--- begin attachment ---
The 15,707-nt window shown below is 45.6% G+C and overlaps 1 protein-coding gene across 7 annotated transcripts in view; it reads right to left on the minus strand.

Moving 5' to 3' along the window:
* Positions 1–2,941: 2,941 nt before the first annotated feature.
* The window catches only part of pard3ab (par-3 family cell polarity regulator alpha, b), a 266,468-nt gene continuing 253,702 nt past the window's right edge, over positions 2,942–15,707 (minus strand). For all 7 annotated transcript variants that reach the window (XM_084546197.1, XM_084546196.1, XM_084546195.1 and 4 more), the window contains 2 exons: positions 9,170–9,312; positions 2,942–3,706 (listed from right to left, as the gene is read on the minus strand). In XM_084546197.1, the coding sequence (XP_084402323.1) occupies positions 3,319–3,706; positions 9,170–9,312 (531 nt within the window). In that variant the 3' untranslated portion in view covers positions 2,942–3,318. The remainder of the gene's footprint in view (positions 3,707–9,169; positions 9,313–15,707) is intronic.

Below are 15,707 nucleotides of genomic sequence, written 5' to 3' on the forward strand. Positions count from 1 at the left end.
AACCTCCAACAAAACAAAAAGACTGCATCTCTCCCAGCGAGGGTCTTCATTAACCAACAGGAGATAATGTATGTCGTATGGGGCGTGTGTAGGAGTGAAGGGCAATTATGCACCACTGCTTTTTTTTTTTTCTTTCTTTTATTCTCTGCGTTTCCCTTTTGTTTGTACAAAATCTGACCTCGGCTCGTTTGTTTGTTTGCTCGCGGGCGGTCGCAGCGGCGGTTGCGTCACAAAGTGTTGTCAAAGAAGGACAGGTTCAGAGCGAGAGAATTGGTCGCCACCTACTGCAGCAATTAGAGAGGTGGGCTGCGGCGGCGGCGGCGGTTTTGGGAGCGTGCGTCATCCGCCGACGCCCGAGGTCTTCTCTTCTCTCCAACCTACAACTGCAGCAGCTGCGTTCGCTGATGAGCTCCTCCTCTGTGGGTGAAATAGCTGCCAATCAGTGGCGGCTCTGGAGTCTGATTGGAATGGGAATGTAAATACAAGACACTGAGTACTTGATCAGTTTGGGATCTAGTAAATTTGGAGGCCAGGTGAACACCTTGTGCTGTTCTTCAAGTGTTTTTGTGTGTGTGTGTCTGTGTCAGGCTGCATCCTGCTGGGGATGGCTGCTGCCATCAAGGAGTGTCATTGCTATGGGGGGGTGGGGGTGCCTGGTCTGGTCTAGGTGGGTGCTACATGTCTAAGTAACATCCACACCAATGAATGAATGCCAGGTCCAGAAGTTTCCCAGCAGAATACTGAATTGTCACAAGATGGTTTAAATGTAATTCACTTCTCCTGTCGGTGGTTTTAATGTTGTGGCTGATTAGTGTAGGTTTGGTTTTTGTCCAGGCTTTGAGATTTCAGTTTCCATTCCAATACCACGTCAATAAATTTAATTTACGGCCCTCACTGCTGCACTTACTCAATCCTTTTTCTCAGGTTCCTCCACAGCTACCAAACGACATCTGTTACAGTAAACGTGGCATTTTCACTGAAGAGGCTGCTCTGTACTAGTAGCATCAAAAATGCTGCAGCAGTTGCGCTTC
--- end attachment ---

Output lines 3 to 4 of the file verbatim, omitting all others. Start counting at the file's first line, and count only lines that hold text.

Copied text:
* Positions 1–2,941: 2,941 nt before the first annotated feature.
* The window catches only part of pard3ab (par-3 family cell polarity regulator alpha, b), a 266,468-nt gene continuing 253,702 nt past the window's right edge, over positions 2,942–15,707 (minus strand). For all 7 annotated transcript variants that reach the window (XM_084546197.1, XM_084546196.1, XM_084546195.1 and 4 more), the window contains 2 exons: positions 9,170–9,312; positions 2,942–3,706 (listed from right to left, as the gene is read on the minus strand). In XM_084546197.1, the coding sequence (XP_084402323.1) occupies positions 3,319–3,706; positions 9,170–9,312 (531 nt within the window). In that variant the 3' untranslated portion in view covers positions 2,942–3,318. The remainder of the gene's footprint in view (positions 3,707–9,169; positions 9,313–15,707) is intronic.